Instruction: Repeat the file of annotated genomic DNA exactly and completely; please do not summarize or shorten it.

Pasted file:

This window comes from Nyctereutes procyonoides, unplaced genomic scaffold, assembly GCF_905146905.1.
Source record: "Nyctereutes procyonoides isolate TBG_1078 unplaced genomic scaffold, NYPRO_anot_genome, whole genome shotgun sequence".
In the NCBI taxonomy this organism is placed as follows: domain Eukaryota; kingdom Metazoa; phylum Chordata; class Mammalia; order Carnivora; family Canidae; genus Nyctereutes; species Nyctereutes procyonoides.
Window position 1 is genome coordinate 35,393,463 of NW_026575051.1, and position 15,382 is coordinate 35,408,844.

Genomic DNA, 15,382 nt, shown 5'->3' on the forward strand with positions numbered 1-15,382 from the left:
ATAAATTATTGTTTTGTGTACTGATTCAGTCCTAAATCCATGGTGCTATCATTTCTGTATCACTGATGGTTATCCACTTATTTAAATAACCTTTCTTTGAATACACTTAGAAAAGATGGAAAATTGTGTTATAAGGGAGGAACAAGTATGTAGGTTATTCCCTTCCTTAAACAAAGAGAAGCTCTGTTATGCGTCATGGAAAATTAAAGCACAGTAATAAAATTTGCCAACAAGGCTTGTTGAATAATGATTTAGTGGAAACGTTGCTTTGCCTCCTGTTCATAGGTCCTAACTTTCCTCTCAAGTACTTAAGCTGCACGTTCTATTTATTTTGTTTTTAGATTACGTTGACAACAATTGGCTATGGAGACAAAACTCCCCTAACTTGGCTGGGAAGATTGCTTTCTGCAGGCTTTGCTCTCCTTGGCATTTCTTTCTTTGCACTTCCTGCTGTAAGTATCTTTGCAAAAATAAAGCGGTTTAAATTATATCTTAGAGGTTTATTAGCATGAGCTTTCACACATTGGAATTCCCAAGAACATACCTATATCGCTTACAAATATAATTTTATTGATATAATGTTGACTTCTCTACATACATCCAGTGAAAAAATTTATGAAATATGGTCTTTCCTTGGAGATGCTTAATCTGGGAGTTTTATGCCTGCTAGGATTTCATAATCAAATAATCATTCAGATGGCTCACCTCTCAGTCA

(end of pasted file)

This window comes from Nyctereutes procyonoides, unplaced genomic scaffold, assembly GCF_905146905.1.
Source record: "Nyctereutes procyonoides isolate TBG_1078 unplaced genomic scaffold, NYPRO_anot_genome, whole genome shotgun sequence".
In the NCBI taxonomy this organism is placed as follows: domain Eukaryota; kingdom Metazoa; phylum Chordata; class Mammalia; order Carnivora; family Canidae; genus Nyctereutes; species Nyctereutes procyonoides.
Window position 1 is genome coordinate 35,393,463 of NW_026575051.1, and position 15,382 is coordinate 35,408,844.

Genomic DNA, 15,382 nt, shown 5'->3' on the forward strand with positions numbered 1-15,382 from the left:
ATAAATTATTGTTTTGTGTACTGATTCAGTCCTAAATCCATGGTGCTATCATTTCTGTATCACTGATGGTTATCCACTTATTTAAATAACCTTTCTTTGAATACACTTAGAAAAGATGGAAAATTGTGTTATAAGGGAGGAACAAGTATGTAGGTTATTCCCTTCCTTAAACAAAGAGAAGCTCTGTTATGCGTCATGGAAAATTAAAGCACAGTAATAAAATTTGCCAACAAGGCTTGTTGAATAATGATTTAGTGGAAACGTTGCTTTGCCTCCTGTTCATAGGTCCTAACTTTCCTCTCAAGTACTTAAGCTGCACGTTCTATTTATTTTGTTTTTAGATTACGTTGACAACAATTGGCTATGGAGACAAAACTCCCCTAACTTGGCTGGGAAGATTGCTTTCTGCAGGCTTTGCTCTCCTTGGCATTTCTTTCTTTGCACTTCCTGCTGTAAGTATCTTTGCAAAAATAAAGCGGTTTAAATTATATCTTAGAGGTTTATTAGCATGAGCTTTCACACATTGGAATTCCCAAGAACATACCTATATCGCTTACAAATATAATTTTATTGATATAATGTTGACTTCTCTACATACATCCAGTGAAAAAATTTATGAAATATGGTCTTTCCTTGGAGATGCTTAATCTGGGAGTTTTATGCCTGCTAGGATTTCATAATCAAATAATCATTCAGATGGCTCACCTCTCAGTCA